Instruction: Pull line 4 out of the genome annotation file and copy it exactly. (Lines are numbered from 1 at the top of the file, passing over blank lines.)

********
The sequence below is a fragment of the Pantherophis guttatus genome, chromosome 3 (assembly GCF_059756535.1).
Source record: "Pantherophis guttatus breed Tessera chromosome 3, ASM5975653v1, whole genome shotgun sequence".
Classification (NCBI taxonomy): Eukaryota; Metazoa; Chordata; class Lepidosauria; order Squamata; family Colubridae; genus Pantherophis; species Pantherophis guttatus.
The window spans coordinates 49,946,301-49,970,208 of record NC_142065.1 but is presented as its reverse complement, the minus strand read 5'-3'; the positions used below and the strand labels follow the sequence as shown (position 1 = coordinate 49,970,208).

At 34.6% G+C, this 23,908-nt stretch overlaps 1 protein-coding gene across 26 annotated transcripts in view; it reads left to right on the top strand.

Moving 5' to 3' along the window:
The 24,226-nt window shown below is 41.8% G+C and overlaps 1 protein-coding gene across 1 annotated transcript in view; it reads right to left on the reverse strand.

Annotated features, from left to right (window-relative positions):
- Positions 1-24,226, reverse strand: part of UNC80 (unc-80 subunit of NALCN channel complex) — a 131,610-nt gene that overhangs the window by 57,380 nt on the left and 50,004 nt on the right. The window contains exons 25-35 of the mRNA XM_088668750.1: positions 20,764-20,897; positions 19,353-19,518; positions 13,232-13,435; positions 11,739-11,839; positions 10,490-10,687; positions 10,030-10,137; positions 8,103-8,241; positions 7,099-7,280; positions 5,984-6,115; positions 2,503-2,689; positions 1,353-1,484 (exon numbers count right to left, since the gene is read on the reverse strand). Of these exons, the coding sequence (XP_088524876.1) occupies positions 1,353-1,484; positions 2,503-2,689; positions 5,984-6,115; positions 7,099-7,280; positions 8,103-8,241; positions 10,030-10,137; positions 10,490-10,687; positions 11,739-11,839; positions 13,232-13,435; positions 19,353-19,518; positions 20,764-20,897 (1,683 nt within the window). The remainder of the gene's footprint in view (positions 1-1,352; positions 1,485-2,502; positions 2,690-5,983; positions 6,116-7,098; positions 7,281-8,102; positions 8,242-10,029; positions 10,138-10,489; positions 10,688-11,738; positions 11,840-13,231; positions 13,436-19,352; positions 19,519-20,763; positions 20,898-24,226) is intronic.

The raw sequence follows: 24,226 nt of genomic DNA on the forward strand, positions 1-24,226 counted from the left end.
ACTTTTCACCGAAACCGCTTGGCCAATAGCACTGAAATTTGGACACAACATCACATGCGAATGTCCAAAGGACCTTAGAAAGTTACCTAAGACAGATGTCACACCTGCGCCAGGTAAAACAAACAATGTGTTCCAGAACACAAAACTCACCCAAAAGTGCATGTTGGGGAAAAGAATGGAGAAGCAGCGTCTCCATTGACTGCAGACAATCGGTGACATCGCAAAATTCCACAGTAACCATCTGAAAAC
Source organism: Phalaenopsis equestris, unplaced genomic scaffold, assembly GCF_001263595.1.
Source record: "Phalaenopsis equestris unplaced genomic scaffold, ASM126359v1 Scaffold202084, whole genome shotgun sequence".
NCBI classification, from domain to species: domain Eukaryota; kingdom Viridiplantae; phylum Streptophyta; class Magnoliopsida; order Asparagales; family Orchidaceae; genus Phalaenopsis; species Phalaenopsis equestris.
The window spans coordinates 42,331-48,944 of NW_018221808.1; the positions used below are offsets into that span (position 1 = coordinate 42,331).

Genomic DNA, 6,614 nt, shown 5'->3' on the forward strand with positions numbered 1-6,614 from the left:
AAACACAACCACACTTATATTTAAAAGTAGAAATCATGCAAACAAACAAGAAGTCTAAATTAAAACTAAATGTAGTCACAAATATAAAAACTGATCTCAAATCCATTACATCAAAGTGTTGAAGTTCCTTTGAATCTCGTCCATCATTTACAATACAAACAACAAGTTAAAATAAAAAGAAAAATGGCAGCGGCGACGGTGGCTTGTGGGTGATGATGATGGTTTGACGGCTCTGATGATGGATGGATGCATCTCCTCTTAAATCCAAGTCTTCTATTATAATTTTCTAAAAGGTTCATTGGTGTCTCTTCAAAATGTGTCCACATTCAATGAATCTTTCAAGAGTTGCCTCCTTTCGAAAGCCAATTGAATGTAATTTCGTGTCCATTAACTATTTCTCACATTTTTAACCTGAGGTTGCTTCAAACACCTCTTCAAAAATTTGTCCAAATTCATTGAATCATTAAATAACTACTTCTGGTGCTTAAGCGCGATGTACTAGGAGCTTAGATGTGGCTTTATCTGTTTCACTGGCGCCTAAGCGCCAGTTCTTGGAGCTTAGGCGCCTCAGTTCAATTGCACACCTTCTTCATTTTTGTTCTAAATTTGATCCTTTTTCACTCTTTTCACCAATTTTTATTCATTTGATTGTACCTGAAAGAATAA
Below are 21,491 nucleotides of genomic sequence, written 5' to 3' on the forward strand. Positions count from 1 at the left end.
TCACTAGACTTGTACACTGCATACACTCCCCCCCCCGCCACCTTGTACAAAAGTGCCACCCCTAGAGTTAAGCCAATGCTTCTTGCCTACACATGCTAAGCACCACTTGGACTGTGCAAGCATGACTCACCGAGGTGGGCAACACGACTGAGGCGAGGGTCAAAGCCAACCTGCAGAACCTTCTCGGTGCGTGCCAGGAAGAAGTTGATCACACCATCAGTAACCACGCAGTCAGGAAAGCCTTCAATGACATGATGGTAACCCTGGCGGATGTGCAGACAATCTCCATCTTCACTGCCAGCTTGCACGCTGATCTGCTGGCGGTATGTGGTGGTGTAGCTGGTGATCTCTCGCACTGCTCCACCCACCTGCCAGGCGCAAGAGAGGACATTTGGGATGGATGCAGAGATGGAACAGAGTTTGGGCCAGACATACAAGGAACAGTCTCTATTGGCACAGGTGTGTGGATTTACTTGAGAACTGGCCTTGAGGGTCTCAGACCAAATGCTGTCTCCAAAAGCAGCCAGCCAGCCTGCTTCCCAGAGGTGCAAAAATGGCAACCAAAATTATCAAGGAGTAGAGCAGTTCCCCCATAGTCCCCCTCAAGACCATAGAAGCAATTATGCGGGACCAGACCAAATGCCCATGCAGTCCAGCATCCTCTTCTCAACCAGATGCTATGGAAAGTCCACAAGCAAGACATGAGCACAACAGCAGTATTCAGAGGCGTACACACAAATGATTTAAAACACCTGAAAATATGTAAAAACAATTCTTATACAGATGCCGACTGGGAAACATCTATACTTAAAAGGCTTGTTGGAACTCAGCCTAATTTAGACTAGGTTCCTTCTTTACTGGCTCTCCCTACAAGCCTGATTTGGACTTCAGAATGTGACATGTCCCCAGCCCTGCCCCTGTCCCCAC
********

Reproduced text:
The window spans coordinates 49,946,301-49,970,208 of record NC_142065.1 but is presented as its reverse complement, the minus strand read 5'-3'; the positions used below and the strand labels follow the sequence as shown (position 1 = coordinate 49,970,208).